OnePlus 8 Pro camera seems to "see through" x-ray style: Nintendo Switch, iPhone, Nest

If you happen to be holding a OnePlus 8 Pro right now you might have access to a camera mode that allows you to see through objects. This is the effect generated by the device's dedicated Photochrome camera. Per OnePlus, "apply the Photochrome filter on the Color Filter Camera to turn ordinary scenes into surreal landscapes." It's not quite so simple as all that, dear OnePlus.

We caught wind of the odd abilities enabled by the device's so-called "Photochrom" filter – as it's called in the software – via Ben Geskin. He's looked at Oculus Quest controllers, Apple TV, and other objects. Quite a few people have tried the feature since Geskin pointed it out this morning – and the results have been strange, to say the least.

The OnePlus 8 Pro has four cameras on its back. One is an 8MP Hybrid Zoom Camera with 30x Digital Zoom and OIS. There are two 48MP cameras, one with an Ultra Wide Angle lens and a dedicated IMX586 image sensor (with 3cm macro mode and a 120-degree field of view). The other is a 48MP "main" camera with a dedicated IMX689 sensor and OIS.

The camera closest to the center of the phone's mass is a 5 MP Color Filter Camera with f/2.4 aperture and "Photochrome filter." To create the imagery the user sees with this camera, OnePlus works with a combination of hardware and software features.

If you've got a device that doesn't have IR shielding or has otherwise significantly sensor-friendly plastic surrounding it, you'll be able to see inside. This includes the surface of your stove, the tops and sides of quite a few Amazon at-home assistant devices, and most remote controls. If you capture a photo with this 5MP camera, you'll find the results to be... somewhat lacking in high-end quality. This camera wasn't meant to be the primary sensor, and it shows.

Above you'll see an HTC VIVE Base Station for SteamVR and the HTC VIVE 3D Headset. This ominous (or unassuming, however you see it) box has a whole lot of sensors inside – and a piece of glass up front that's perfect for this experiment. Without this Photochrome setup, the glass is just black, and just a TINY bit transparent. Below you'll see an Nintendo Switch.

The Nintendo Switch above has just ONE tiny piece that we're able to sort of see through with the Photochrome filter on the OnePlus 8 Pro. There we see the sensors in an area that otherwise is only shiny black. Below you'll see an iPhone 7.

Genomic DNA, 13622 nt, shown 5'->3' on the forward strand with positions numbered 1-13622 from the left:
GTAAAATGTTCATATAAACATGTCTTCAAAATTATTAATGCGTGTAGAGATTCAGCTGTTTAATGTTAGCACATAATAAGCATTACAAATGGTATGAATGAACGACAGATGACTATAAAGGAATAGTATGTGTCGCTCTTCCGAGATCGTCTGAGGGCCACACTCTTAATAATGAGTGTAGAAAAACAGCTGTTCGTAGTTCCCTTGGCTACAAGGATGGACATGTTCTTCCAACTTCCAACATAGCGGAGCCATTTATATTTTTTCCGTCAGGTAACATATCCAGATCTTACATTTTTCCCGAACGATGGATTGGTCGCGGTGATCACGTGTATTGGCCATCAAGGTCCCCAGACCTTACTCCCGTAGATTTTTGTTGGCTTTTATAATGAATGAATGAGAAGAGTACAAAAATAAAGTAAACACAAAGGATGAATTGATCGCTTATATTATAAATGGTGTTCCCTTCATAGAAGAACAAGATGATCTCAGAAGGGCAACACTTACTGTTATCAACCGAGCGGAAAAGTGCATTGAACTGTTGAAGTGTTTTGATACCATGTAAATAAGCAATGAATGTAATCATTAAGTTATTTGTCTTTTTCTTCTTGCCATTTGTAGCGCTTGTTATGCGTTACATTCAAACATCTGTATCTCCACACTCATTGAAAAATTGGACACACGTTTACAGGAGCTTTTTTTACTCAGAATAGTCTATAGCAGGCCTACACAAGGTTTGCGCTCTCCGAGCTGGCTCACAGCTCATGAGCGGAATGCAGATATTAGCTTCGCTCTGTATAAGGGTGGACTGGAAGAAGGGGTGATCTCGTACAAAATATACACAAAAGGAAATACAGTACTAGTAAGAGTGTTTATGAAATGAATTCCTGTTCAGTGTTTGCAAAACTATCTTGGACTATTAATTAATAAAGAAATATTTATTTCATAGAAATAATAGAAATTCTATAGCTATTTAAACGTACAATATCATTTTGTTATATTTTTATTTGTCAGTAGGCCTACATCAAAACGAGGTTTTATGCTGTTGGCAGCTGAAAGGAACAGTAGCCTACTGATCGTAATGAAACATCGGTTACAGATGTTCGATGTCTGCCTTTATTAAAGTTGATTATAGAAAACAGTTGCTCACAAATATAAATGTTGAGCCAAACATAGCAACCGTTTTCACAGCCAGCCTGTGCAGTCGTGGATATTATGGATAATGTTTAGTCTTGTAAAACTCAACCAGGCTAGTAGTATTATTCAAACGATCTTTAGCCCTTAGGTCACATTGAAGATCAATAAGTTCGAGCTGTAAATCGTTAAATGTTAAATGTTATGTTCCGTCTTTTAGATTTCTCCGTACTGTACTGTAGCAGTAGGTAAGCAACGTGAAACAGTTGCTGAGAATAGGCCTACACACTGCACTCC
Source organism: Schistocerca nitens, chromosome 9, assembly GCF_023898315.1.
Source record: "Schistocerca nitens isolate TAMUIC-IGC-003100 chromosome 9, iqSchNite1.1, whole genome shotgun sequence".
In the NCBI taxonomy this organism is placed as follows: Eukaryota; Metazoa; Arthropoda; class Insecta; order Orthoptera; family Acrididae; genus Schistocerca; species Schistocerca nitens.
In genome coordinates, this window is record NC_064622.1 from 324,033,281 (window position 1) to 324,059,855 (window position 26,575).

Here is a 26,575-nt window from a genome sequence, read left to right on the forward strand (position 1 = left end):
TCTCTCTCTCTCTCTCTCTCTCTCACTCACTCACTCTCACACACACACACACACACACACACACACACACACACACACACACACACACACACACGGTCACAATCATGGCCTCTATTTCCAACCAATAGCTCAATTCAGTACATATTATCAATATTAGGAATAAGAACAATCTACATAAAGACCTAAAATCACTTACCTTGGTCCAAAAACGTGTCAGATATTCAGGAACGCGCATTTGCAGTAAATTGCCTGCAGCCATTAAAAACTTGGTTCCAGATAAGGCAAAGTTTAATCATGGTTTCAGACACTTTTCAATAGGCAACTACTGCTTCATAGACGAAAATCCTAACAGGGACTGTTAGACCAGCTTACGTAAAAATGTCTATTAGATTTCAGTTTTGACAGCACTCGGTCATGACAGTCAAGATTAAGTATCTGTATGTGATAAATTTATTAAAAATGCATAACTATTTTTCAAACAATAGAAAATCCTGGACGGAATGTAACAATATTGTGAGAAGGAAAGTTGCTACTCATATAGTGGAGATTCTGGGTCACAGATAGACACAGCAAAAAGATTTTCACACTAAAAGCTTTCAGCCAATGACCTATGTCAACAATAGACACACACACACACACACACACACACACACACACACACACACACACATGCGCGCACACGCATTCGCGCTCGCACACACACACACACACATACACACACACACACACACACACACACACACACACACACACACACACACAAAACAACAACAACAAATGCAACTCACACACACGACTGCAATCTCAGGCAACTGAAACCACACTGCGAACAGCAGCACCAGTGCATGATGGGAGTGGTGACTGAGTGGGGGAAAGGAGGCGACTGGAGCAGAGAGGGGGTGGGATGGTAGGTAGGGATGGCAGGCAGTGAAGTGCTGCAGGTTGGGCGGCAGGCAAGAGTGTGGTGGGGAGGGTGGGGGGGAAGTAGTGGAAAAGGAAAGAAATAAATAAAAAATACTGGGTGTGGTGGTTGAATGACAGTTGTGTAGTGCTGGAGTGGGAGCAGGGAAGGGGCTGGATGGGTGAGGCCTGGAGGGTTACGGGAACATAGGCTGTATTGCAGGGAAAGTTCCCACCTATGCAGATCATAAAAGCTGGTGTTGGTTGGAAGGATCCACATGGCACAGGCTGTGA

The light you see blasting the OnePlus 8 Pro's Photochrome camera is an IR sensor. This isn't otherwise particularly visible by the human eye, but you can also see evidence of the light with almost any other smartphone camera – it'll be more pink, or light red, in most cases. Next you'll see an NVIDIA SHIELD Android TV device.

Two pieces of the NVIDIA SHIELD is a different color when we view the machine with the OnePlus 8 Pro's Photochrome camera. The parts that are shown by the filter as a sort of rust color are the touch-sensitive ON button on the top of the machine, and the IR receiver at the front of the machine. Again, normally these are just black.

Above you'll see the front panel of a microwave – the bit that normally says the time or the temp. Behind the green letters/numbers are a set of terrifying-looking bars of light. Thankfully these are never visible to the naked eye. The stove you see next is normally just flat black – the heating coil is always otherwise hidden below the surface.

If we activate the filter in the standard OnePlus camera app, and block all cameras on the back but the one we know to be the Photochrome 5MP camera, we get the same results as we do without blocking any cameras. It would appear that this "filter" is basically just the device switching over entirely to the one camera, rather than using that one camera to collect color sensor data for the rest.

What we're seeing here isn't exactly an x-ray filter, and we wouldn't go so far as to say the OnePlus 8 Pro is Superman, but the feature is certainly noteworthy. Stay tuned as we discover more about this filter, the hardware, and what it implies for the future of this phone.